Presidents Vladimir Putin of Russia and Vladimir Voronin of Moldova held a non-transparent meeting on June 22 in Moscow and are scheduled to meet again on June 30 (Moldpres, Basapres, June 22, 23). Voronin and his entourage are hoping for an imminent breakthrough on resolving the Transnistria conflict with Putin’s “help,” although the price of such help is still unclear even to the Moldovan leaders.
Adding to Voronin’s sense of urgency is Putin’s scheduled visit with U.S. President George W. Bush at Kennebunkport, Maine, on July 1-2. Putin could score an international public relations coup if he arrives at Kennebunkport with an agreement in hand that would cast him as the bringer of peace in a longstanding “frozen" conflict. Such a coup de theatre could affect the Kennebunkport summit politically, well before the fine print of the document can be analyzed for what it may actually be worth.
Non-transparent, back-channel Moscow-Chisinau negotiations have gained an unprecedented tempo and intensity in recent weeks, apparently reflecting an effort on Chisinau’s side to reach a quick closure and on Moscow’s side to maximize the price for any closure or semblance of one.
Russia’s Security Council Secretary Yuri Zubakov (in charge of the back channel’s Russian side) visited with Voronin in Chisinau on March 2-3. Voronin sent written proposals to Putin on March 27. Moldovan Minister of Foreign Affairs Andrei Stratan visited Moscow on April 6. Voronin unveiled a set of proposals and an implementation scenario for agreement with Russia to a few leading politicians in early and mid-April. Russian Ministry of Foreign Affairs special negotiator Valery Nesterushkin visited Chisinau on April 23-24. After a time-out necessitated by a major information leak, Zubakov returned to Chisinau for talks with Voronin on May 23. On May 31 and June 10, Voronin visited St. Petersburg, delivering supplicatory public remarks and meeting with Putin the second time. On June 15, Zubakov again returned to Chisinau. On June 22, Voronin met with Putin in Moscow again and scheduled what may turn out to be a concluding meeting for June 30.
The Moldovan president has made a strong political investment in this negotiating process. Official Chisinau seeks a bilateral agreement with Russia, because it has lost confidence in the capacity of the 5+2 format (Russia, Ukraine, OSCE, the United States, the European Union, Chisinau, and Tiraspol) to resolve the conflict during Voronin’s remaining time in office (until early 2009). Moldovan policymakers hope to obtain Putin’s goodwill on the terms of settlement by helping him earn the peacemaker’s laurels at the end of his presidency.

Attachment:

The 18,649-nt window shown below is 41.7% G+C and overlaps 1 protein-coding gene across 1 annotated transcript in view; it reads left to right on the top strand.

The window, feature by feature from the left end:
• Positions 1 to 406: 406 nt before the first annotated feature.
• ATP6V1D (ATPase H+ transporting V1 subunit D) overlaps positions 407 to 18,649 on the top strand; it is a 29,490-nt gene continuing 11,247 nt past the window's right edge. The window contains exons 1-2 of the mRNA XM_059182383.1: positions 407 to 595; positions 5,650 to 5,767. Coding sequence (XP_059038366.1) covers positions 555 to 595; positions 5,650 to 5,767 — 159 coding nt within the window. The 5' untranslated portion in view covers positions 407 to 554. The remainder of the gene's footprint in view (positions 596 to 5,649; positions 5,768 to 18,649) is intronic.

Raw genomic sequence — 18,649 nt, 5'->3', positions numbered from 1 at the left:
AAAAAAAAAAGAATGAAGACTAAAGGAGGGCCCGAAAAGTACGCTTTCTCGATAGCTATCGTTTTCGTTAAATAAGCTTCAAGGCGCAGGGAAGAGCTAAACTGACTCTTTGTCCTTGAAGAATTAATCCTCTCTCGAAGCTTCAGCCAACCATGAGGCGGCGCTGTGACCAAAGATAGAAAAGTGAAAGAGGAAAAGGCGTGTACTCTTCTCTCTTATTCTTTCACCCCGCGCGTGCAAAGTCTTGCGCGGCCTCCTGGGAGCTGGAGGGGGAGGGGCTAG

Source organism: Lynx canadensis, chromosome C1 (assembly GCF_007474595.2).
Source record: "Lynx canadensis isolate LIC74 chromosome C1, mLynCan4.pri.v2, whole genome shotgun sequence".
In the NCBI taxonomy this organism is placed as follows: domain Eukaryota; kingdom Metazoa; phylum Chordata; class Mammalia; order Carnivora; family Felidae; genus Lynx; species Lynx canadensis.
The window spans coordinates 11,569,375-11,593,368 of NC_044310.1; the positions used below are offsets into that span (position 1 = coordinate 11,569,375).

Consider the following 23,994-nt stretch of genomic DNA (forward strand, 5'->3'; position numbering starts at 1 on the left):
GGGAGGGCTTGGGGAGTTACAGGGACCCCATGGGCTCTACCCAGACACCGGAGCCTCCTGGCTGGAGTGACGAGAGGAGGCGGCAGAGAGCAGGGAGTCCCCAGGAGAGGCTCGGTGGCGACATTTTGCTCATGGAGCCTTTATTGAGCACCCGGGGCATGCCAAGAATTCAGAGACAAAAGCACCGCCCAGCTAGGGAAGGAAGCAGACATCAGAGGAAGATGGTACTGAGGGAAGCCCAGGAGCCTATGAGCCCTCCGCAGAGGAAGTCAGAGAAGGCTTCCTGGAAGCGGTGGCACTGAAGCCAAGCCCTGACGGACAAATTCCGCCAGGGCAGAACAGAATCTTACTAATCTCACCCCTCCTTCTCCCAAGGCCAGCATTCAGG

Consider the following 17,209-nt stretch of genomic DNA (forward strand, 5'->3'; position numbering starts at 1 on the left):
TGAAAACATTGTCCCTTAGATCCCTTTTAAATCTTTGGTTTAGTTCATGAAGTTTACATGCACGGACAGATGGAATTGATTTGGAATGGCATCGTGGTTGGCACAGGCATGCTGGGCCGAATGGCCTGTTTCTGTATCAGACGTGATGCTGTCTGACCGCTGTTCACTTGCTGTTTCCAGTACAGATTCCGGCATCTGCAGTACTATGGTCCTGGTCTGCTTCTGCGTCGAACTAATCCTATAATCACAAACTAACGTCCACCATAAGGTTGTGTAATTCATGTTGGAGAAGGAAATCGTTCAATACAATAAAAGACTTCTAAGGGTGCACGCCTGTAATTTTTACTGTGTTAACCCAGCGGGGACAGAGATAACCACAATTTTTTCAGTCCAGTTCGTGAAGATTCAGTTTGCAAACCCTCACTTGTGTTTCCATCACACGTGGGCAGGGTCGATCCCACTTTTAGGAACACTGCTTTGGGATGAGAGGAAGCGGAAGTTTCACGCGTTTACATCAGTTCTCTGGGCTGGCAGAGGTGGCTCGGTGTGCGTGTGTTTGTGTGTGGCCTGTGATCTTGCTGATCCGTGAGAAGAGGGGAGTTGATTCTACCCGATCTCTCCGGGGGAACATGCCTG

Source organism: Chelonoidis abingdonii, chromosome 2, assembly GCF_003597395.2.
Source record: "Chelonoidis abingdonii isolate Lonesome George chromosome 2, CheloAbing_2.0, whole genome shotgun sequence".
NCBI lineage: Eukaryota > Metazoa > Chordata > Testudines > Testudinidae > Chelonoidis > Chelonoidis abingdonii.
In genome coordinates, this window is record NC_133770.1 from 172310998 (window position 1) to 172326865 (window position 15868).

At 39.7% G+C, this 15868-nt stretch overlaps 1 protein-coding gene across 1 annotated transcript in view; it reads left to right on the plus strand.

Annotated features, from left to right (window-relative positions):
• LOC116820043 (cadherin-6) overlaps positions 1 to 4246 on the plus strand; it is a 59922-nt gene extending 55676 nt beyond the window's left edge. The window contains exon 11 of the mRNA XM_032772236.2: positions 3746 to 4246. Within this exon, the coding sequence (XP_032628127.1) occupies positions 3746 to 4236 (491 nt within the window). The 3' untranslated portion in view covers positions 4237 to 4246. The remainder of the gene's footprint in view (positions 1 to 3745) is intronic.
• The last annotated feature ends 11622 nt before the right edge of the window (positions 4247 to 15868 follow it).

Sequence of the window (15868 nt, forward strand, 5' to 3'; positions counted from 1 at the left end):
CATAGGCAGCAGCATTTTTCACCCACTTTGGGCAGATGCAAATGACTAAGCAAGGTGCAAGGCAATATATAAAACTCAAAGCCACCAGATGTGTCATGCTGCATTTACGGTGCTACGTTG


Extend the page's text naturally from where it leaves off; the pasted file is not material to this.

However, Chisinau also wants U.S. and EU acceptance of any bilateral Russia-Moldova agreement. Thus, Chisinau reckons to agree with Russia first, seek Western blessing afterward, and formalize the settlement through the 5+2 format.
Chisinau is visibly in a hurry to settle the Transnistria conflict through reconciliation with Russia. The punitive Russian embargo on Moldovan wine and other products is badly hurting the economy. Voronin’s final presidential term is running its course without notable achievements or legacy, particularly on the president’s top priority, which is reintegration of the state. The ruling Communist Party (communist and ruling in name only), steadily losing electoral support, suffered a 10% setback to barely one-third of the votes cast countrywide in the June 3-June 17 local elections and seems headed for defeat in next year’s parliamentary election campaign -- unless Voronin can somehow retrieve Transnistria soon. Finally, the presidential team assumes that only a Russian president as unassailable internally as Putin can make a deal with which Chisinau can live on Transnistria. Putin’s successor would probably not possess that political strength; and even the presumed (or illusory) window of opportunity with Putin may close in July as the Russian presidential election campaign gathers steam.
Thus, Chisinau is negotiating under multiple political and time pressures, some of them Kremlin-generated and some self-generated. For its part, the Kremlin is well placed to postpone a bilateral deal as long as necessary to wear the Moldovans down, then to choose the suitable moment for a deal from Russia’s perspective.
Moldova’s presidential institution has pursued the bilateral, back-channel negotiations with Russia’s Security Council since September 2006. The negotiations bypassed both the respective Ministries of Foreign Affairs and the international 5+2 format. Initially disclosed at least selectively to its Western partners by Chisinau, the negotiations then lost all transparency, were temporarily derailed by an unauthorized disclosure in mid-April, and then resumed in complete obscurity.
The negotiations were based until January on a “Package” prepared by presidential adviser Mark Tkachuk with great ability and sophistication, for a settlement consistent with Moldovan interests as well as Western interests in the region, though in a form superficially flattering to Moscow. The Kremlin neither accepted nor rejected that package, but played for time. In March, the Moldovans felt that they were beginning to run out of time and began discussing additional proposals, weighted in Russia's and Tiraspol’s favor. These additional proposals are, in effect, a price for Russia’s acceptance of the initial Moldovan package, possibly nullifying its value (see EDM, February 1, April 13, June 1).
The deep obscurity of this negotiating process is cause for concern. Voronin can fully and candidly brief Western ambassadors in Chisinau prior to his June 30 visit with Putin and Putin’s July 1-2 visit with Bush.